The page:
STATISTICS from the National Health Performance Authority show Wellington Shire’s immunisation rates are below the Victorian average.
While it is important to note that overall, the vast majority of children are vaccinated, and that the statistics are less accurate when considering smaller populations, more needs to be done to ensure the safety of children.
In order to achieve herd immunity, which prevents the spread of diseases to more vulnerable people, at least 95 per cent of people must be vaccinated.
In Sale, 90.6 per cent of one-year-olds were fully vaccinated, while in Stratford, only 80.6 were.
Yarram’s rates were also low, with 87.8 per cent of two-year-olds vaccinated, and 89.5 per cent of five-year-olds.
Wellington Shire mayor Darren McCubbin said council worked with various agencies to ensure all residents received vaccinations, with sessions run across the municipality on a regular basis.
“We promote these sessions through our Facebook page, website and the Wellington News which runs in both the Gippsland Times and Yarram Standard each week,” he said.
“Immunisation sessions are a great opportunity for families to mingle, and they are also an opportunity for parents to have one-on-one time with a qualified immunisation nurse, who can address all queries or concerns parents may have in relation to vaccines.”
The council declined to comment on the lower rates in smaller towns.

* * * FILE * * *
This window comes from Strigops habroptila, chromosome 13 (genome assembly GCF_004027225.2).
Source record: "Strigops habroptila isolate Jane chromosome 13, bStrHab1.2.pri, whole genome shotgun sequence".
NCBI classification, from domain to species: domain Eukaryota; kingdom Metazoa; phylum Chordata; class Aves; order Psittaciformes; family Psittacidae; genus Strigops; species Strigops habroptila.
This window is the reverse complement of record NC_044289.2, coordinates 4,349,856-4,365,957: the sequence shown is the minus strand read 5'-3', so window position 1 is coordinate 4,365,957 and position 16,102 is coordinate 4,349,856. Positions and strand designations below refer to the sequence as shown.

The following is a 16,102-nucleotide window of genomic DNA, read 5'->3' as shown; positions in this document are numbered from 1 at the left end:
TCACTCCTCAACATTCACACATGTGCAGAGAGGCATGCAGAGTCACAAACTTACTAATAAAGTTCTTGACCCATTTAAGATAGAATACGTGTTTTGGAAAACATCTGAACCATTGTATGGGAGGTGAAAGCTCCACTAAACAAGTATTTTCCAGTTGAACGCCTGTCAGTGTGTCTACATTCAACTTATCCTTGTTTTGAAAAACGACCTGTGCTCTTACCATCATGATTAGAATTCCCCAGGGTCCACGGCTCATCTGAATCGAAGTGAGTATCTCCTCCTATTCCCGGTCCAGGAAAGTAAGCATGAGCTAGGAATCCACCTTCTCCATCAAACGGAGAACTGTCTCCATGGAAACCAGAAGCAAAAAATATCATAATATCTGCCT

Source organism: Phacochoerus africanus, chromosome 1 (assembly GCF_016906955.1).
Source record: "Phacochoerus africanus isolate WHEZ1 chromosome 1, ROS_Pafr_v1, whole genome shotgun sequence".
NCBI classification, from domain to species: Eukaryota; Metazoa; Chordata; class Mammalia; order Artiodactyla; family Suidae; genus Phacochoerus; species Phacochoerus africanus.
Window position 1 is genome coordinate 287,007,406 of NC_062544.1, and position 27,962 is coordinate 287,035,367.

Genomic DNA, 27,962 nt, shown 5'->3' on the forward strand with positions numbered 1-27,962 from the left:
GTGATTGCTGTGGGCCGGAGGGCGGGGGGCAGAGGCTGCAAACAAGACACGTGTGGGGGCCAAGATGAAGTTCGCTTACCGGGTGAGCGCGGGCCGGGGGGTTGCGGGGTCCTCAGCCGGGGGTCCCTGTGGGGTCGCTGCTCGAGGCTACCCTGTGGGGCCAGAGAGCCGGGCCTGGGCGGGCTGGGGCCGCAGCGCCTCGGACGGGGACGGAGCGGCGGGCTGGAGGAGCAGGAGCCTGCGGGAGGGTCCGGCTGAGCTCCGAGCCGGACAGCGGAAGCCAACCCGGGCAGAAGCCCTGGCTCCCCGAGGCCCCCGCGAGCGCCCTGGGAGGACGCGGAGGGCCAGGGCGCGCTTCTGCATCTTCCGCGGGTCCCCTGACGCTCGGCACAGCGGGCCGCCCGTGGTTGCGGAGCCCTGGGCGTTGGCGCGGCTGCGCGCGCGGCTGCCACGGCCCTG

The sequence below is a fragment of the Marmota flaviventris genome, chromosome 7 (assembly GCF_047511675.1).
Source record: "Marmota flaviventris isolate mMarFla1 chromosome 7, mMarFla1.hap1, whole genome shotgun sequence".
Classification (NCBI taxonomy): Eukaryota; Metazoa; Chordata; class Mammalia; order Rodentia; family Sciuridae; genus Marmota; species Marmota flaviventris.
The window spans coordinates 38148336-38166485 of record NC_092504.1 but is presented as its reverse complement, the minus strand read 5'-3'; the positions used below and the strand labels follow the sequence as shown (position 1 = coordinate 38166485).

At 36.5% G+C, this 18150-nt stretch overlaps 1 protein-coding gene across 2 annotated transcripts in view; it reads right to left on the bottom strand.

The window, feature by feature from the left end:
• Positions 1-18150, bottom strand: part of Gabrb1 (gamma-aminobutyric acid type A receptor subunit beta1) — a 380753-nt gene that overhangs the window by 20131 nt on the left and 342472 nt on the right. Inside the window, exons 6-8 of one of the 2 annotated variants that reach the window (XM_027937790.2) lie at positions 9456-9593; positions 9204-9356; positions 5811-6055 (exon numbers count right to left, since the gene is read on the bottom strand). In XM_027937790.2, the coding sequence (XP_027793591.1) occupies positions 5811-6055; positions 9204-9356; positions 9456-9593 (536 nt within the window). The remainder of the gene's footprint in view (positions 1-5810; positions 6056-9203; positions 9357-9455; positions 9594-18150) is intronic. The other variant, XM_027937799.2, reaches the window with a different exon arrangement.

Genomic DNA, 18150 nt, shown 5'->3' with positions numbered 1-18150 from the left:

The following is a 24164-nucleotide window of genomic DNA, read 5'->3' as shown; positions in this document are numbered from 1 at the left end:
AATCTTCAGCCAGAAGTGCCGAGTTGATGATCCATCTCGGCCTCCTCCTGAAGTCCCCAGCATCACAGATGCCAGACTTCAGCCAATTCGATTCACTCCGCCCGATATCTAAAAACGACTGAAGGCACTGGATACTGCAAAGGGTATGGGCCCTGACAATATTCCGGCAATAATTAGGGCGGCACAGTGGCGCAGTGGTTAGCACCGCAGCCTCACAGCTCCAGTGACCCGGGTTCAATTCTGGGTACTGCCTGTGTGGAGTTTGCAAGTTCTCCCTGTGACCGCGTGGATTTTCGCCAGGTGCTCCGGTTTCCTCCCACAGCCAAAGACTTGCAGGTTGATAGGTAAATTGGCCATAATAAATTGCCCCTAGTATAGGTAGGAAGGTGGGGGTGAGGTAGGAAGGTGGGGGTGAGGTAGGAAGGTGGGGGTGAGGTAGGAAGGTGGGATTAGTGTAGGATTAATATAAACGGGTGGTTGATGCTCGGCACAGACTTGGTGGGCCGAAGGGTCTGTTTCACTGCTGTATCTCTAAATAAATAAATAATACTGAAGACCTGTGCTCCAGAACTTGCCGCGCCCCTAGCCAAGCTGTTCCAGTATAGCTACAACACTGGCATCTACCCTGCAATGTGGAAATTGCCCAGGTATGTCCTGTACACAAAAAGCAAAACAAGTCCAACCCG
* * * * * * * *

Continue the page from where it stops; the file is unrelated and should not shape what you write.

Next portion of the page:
Indigenous children are particularly at risk, with immunisation rates falling since last year in the region.
While heartened by the mostly good results recorded, Gippsland Public Health Network chief executive Marianne Shearer pointed out that “to achieve the aspirational target of 95 per cent this region will require a continued focus on local community and primary care needs and services.
“We will work with all stakeholders to support and build upon the excellent work already undertaken by primary care providers to increase childhood immunisation rates in Gippsland.
“Vaccinations provide young children with protection against serious and potentially life-threatening diseases, and help control and manage public health risks. Immunisation remains one of the most important preventative health measures,” Ms Shearer said.
“Targeting childhood immunisation rates is an essential part of Gippsland PHN’s strategy to achieve a measurably healthier Gippsland.”
The statistics are searchable by postcode on the National Health Performance Authority’s website.
The Victorian average is around 93 per cent for all age groups, while the overall Gippsland region average is around 92 per cent for one, two and five-year-olds.
Wellington Shire’s next immunisation sessions will be run tomorrow in Sale, in the Central Gippsland Health Service conference room from 10.30am, in Yarram on March 2 at the Yarram District Hub from 11am, and on March 8 in Heyfield from 11am at the Heyfield Library, and Maffra from 2pm at the Geoff Webster Hall at the Anglican Church.